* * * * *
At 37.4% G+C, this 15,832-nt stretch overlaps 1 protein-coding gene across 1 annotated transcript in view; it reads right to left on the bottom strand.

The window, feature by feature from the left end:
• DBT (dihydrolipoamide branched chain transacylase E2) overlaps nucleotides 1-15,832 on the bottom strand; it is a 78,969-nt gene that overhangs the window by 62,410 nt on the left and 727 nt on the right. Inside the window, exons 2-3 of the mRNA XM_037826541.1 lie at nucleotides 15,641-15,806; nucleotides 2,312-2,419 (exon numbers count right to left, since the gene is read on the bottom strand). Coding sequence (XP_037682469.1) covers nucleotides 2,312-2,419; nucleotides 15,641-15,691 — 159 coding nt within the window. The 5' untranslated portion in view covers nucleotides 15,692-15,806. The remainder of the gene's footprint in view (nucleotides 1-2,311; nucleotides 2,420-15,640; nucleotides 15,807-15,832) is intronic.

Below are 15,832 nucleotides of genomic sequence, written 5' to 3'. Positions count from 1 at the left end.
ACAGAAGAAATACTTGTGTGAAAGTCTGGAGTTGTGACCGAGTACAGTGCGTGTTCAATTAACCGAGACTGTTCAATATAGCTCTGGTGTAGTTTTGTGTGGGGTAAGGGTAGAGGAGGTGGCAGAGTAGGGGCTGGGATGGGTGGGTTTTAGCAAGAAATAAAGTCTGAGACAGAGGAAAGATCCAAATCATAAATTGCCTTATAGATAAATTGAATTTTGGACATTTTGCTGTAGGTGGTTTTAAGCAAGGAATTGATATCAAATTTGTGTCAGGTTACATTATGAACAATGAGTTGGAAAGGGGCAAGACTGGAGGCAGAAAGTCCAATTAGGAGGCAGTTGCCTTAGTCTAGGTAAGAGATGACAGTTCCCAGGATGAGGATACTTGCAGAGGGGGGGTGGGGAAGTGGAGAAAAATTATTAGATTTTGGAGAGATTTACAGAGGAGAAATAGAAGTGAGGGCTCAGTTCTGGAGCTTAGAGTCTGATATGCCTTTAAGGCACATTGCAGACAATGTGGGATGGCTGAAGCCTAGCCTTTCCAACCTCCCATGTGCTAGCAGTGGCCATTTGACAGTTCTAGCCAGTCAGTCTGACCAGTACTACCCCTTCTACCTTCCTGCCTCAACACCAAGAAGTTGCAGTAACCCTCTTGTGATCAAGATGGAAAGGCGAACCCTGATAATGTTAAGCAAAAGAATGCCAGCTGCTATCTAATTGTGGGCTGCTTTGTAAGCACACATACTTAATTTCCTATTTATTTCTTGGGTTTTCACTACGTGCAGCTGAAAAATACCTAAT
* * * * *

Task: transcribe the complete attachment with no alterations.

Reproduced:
At 37.4% G+C, this 15,832-nt stretch overlaps 1 protein-coding gene across 1 annotated transcript in view; it reads right to left on the bottom strand.

The window, feature by feature from the left end:
• DBT (dihydrolipoamide branched chain transacylase E2) overlaps nucleotides 1-15,832 on the bottom strand; it is a 78,969-nt gene that overhangs the window by 62,410 nt on the left and 727 nt on the right. Inside the window, exons 2-3 of the mRNA XM_037826541.1 lie at nucleotides 15,641-15,806; nucleotides 2,312-2,419 (exon numbers count right to left, since the gene is read on the bottom strand). Coding sequence (XP_037682469.1) covers nucleotides 2,312-2,419; nucleotides 15,641-15,691 — 159 coding nt within the window. The 5' untranslated portion in view covers nucleotides 15,692-15,806. The remainder of the gene's footprint in view (nucleotides 1-2,311; nucleotides 2,420-15,640; nucleotides 15,807-15,832) is intronic.

Below are 15,832 nucleotides of genomic sequence, written 5' to 3'. Positions count from 1 at the left end.
ACAGAAGAAATACTTGTGTGAAAGTCTGGAGTTGTGACCGAGTACAGTGCGTGTTCAATTAACCGAGACTGTTCAATATAGCTCTGGTGTAGTTTTGTGTGGGGTAAGGGTAGAGGAGGTGGCAGAGTAGGGGCTGGGATGGGTGGGTTTTAGCAAGAAATAAAGTCTGAGACAGAGGAAAGATCCAAATCATAAATTGCCTTATAGATAAATTGAATTTTGGACATTTTGCTGTAGGTGGTTTTAAGCAAGGAATTGATATCAAATTTGTGTCAGGTTACATTATGAACAATGAGTTGGAAAGGGGCAAGACTGGAGGCAGAAAGTCCAATTAGGAGGCAGTTGCCTTAGTCTAGGTAAGAGATGACAGTTCCCAGGATGAGGATACTTGCAGAGGGGGGGTGGGGAAGTGGAGAAAAATTATTAGATTTTGGAGAGATTTACAGAGGAGAAATAGAAGTGAGGGCTCAGTTCTGGAGCTTAGAGTCTGATATGCCTTTAAGGCACATTGCAGACAATGTGGGATGGCTGAAGCCTAGCCTTTCCAACCTCCCATGTGCTAGCAGTGGCCATTTGACAGTTCTAGCCAGTCAGTCTGACCAGTACTACCCCTTCTACCTTCCTGCCTCAACACCAAGAAGTTGCAGTAACCCTCTTGTGATCAAGATGGAAAGGCGAACCCTGATAATGTTAAGCAAAAGAATGCCAGCTGCTATCTAATTGTGGGCTGCTTTGTAAGCACACATACTTAATTTCCTATTTATTTCTTGGGTTTTCACTACGTGCAGCTGAAAAATACCTAAT